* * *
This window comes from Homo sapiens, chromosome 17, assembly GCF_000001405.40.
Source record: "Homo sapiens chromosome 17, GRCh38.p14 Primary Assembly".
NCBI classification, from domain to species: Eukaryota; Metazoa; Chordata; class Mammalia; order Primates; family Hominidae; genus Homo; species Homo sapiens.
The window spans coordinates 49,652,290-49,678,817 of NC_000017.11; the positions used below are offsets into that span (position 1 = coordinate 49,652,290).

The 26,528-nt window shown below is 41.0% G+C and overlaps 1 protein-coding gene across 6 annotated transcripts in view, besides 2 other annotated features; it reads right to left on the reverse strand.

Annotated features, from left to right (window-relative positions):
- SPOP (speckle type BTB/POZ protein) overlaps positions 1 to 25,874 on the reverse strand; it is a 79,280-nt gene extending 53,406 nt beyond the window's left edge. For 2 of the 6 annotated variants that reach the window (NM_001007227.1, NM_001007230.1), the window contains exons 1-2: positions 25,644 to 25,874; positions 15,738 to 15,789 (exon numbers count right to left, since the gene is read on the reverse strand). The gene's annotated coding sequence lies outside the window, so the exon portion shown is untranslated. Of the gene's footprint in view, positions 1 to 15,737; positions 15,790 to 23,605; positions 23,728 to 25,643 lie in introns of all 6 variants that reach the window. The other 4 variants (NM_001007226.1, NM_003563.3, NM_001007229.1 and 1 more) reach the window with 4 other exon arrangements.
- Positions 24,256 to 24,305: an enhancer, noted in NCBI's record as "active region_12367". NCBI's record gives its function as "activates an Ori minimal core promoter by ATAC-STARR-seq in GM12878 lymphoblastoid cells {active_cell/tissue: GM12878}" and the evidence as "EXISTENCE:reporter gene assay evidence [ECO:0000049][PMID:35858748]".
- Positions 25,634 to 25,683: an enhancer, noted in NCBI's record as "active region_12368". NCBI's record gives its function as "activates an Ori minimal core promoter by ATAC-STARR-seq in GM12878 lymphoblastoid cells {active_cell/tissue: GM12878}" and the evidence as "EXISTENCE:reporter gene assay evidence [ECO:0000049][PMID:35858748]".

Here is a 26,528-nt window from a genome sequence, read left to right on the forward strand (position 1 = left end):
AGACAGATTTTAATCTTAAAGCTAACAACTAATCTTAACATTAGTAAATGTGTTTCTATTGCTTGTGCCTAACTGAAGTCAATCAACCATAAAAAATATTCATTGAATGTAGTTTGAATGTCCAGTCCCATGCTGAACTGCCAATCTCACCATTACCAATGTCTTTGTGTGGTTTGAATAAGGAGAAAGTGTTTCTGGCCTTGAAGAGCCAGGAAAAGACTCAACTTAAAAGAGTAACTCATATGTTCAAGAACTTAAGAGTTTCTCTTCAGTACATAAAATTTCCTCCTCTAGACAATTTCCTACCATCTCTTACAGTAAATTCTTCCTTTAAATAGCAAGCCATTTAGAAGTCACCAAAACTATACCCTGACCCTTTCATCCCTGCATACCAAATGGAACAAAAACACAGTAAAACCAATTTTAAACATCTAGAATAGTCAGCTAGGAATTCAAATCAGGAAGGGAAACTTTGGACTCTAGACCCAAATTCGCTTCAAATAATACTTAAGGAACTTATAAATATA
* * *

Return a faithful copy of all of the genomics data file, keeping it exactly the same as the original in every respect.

This window comes from Homo sapiens, chromosome 17, assembly GCF_000001405.40.
Source record: "Homo sapiens chromosome 17, GRCh38.p14 Primary Assembly".
NCBI classification, from domain to species: Eukaryota; Metazoa; Chordata; class Mammalia; order Primates; family Hominidae; genus Homo; species Homo sapiens.
The window spans coordinates 49,652,290-49,678,817 of NC_000017.11; the positions used below are offsets into that span (position 1 = coordinate 49,652,290).

The 26,528-nt window shown below is 41.0% G+C and overlaps 1 protein-coding gene across 6 annotated transcripts in view, besides 2 other annotated features; it reads right to left on the reverse strand.

Annotated features, from left to right (window-relative positions):
- SPOP (speckle type BTB/POZ protein) overlaps positions 1 to 25,874 on the reverse strand; it is a 79,280-nt gene extending 53,406 nt beyond the window's left edge. For 2 of the 6 annotated variants that reach the window (NM_001007227.1, NM_001007230.1), the window contains exons 1-2: positions 25,644 to 25,874; positions 15,738 to 15,789 (exon numbers count right to left, since the gene is read on the reverse strand). The gene's annotated coding sequence lies outside the window, so the exon portion shown is untranslated. Of the gene's footprint in view, positions 1 to 15,737; positions 15,790 to 23,605; positions 23,728 to 25,643 lie in introns of all 6 variants that reach the window. The other 4 variants (NM_001007226.1, NM_003563.3, NM_001007229.1 and 1 more) reach the window with 4 other exon arrangements.
- Positions 24,256 to 24,305: an enhancer, noted in NCBI's record as "active region_12367". NCBI's record gives its function as "activates an Ori minimal core promoter by ATAC-STARR-seq in GM12878 lymphoblastoid cells {active_cell/tissue: GM12878}" and the evidence as "EXISTENCE:reporter gene assay evidence [ECO:0000049][PMID:35858748]".
- Positions 25,634 to 25,683: an enhancer, noted in NCBI's record as "active region_12368". NCBI's record gives its function as "activates an Ori minimal core promoter by ATAC-STARR-seq in GM12878 lymphoblastoid cells {active_cell/tissue: GM12878}" and the evidence as "EXISTENCE:reporter gene assay evidence [ECO:0000049][PMID:35858748]".

Here is a 26,528-nt window from a genome sequence, read left to right on the forward strand (position 1 = left end):
AGACAGATTTTAATCTTAAAGCTAACAACTAATCTTAACATTAGTAAATGTGTTTCTATTGCTTGTGCCTAACTGAAGTCAATCAACCATAAAAAATATTCATTGAATGTAGTTTGAATGTCCAGTCCCATGCTGAACTGCCAATCTCACCATTACCAATGTCTTTGTGTGGTTTGAATAAGGAGAAAGTGTTTCTGGCCTTGAAGAGCCAGGAAAAGACTCAACTTAAAAGAGTAACTCATATGTTCAAGAACTTAAGAGTTTCTCTTCAGTACATAAAATTTCCTCCTCTAGACAATTTCCTACCATCTCTTACAGTAAATTCTTCCTTTAAATAGCAAGCCATTTAGAAGTCACCAAAACTATACCCTGACCCTTTCATCCCTGCATACCAAATGGAACAAAAACACAGTAAAACCAATTTTAAACATCTAGAATAGTCAGCTAGGAATTCAAATCAGGAAGGGAAACTTTGGACTCTAGACCCAAATTCGCTTCAAATAATACTTAAGGAACTTATAAATATA